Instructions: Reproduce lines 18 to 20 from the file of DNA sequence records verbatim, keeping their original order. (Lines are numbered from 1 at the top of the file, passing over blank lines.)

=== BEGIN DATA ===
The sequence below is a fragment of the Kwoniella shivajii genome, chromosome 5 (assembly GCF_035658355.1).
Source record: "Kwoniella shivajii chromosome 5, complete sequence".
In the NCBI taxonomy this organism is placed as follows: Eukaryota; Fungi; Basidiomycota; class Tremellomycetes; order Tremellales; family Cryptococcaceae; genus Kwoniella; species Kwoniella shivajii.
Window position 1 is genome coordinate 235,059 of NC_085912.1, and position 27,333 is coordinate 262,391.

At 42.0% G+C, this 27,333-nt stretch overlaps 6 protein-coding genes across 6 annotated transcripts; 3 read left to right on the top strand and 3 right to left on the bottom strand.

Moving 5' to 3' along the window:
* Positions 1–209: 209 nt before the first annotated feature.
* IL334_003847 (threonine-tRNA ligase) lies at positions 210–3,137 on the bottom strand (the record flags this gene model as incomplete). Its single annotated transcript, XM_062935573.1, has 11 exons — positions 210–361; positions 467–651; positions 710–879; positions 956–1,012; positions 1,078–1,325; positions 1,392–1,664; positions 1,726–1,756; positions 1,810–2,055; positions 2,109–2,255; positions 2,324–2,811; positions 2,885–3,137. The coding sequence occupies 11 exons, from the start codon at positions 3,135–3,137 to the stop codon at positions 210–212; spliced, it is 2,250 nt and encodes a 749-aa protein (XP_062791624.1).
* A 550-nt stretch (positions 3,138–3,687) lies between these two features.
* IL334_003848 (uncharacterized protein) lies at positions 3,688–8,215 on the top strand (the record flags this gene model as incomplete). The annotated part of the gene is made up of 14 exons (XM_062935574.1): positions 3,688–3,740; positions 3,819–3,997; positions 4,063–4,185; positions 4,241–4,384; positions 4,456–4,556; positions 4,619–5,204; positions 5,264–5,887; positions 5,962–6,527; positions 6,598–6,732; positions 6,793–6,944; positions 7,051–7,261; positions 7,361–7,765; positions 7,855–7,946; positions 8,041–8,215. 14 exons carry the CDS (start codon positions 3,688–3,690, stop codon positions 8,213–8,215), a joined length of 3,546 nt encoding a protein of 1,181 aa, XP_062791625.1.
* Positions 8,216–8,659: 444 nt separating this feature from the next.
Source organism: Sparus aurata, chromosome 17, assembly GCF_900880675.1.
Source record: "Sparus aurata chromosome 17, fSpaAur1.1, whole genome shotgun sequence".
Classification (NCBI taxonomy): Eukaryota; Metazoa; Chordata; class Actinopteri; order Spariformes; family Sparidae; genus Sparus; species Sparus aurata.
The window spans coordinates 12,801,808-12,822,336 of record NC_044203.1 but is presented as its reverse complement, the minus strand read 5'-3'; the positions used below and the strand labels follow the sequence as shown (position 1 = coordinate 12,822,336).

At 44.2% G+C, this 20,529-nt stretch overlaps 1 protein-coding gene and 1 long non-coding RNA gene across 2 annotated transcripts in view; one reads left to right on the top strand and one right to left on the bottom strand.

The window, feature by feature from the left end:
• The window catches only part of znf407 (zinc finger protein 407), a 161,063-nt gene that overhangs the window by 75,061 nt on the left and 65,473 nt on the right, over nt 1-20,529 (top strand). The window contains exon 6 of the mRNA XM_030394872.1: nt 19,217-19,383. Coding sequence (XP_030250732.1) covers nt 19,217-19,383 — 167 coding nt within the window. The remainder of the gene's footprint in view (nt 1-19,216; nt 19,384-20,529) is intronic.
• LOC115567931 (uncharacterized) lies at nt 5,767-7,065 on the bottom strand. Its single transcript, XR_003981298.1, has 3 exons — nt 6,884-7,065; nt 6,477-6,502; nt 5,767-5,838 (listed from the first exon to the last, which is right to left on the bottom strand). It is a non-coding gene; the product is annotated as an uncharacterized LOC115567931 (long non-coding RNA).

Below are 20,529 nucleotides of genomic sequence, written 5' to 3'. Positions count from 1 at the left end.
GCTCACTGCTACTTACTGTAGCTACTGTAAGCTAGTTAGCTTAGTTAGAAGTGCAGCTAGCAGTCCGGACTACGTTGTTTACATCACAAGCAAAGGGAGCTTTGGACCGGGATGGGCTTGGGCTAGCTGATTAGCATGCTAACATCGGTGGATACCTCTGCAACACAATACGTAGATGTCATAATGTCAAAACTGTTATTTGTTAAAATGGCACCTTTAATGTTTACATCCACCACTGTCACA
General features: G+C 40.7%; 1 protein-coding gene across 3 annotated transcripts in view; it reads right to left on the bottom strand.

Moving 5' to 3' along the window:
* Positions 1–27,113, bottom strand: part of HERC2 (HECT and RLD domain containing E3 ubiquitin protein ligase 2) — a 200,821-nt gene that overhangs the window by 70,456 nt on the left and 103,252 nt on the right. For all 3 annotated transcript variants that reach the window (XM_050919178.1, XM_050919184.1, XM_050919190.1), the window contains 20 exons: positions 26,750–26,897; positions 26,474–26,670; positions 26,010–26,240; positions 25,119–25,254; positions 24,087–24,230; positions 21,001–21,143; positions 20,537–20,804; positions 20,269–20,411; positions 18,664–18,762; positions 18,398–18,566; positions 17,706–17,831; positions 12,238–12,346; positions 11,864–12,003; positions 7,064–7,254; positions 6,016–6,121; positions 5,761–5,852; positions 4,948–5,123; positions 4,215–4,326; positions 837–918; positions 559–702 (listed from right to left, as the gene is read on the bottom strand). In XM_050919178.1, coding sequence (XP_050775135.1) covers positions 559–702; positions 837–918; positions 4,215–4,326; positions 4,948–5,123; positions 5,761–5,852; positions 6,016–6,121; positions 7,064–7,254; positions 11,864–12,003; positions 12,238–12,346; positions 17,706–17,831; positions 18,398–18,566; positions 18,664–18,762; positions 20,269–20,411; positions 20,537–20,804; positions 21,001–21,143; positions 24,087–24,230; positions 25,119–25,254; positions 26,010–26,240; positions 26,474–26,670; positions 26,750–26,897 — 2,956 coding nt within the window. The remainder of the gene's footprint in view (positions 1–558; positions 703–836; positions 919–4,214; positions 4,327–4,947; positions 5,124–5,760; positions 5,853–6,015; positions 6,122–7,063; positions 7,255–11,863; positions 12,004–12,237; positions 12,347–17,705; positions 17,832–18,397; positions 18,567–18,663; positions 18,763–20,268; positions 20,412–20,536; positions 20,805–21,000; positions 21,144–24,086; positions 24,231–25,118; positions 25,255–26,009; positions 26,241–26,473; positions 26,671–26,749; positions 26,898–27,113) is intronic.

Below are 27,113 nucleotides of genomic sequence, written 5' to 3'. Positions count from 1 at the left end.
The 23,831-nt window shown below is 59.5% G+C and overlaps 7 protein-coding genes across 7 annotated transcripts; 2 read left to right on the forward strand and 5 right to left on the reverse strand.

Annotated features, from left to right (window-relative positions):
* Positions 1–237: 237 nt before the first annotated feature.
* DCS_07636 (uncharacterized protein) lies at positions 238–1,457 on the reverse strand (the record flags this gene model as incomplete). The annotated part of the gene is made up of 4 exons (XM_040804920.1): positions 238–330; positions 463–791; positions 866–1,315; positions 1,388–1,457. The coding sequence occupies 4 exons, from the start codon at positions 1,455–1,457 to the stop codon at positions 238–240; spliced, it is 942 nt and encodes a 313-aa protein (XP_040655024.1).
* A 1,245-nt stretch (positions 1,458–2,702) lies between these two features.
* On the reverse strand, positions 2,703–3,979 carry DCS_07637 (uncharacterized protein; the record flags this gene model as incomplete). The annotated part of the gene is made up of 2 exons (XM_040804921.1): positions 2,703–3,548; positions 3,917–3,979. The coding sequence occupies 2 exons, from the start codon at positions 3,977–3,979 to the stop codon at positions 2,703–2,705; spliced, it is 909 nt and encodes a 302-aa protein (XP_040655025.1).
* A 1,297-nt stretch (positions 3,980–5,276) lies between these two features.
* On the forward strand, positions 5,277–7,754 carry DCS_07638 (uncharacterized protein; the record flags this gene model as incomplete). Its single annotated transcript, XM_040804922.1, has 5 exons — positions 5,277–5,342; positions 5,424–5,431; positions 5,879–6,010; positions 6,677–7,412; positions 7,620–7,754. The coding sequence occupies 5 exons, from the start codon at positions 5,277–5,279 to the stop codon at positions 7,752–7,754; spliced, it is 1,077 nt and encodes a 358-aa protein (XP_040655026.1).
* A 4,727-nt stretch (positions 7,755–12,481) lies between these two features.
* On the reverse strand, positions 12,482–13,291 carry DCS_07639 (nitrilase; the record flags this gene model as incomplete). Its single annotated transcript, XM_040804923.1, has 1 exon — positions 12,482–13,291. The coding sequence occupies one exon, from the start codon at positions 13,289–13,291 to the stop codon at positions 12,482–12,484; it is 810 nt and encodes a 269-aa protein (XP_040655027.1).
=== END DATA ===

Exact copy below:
• The window catches only part of znf407 (zinc finger protein 407), a 161,063-nt gene that overhangs the window by 75,061 nt on the left and 65,473 nt on the right, over nt 1-20,529 (top strand). The window contains exon 6 of the mRNA XM_030394872.1: nt 19,217-19,383. Coding sequence (XP_030250732.1) covers nt 19,217-19,383 — 167 coding nt within the window. The remainder of the gene's footprint in view (nt 1-19,216; nt 19,384-20,529) is intronic.
• LOC115567931 (uncharacterized) lies at nt 5,767-7,065 on the bottom strand. Its single transcript, XR_003981298.1, has 3 exons — nt 6,884-7,065; nt 6,477-6,502; nt 5,767-5,838 (listed from the first exon to the last, which is right to left on the bottom strand). It is a non-coding gene; the product is annotated as an uncharacterized LOC115567931 (long non-coding RNA).

Below are 20,529 nucleotides of genomic sequence, written 5' to 3'. Positions count from 1 at the left end.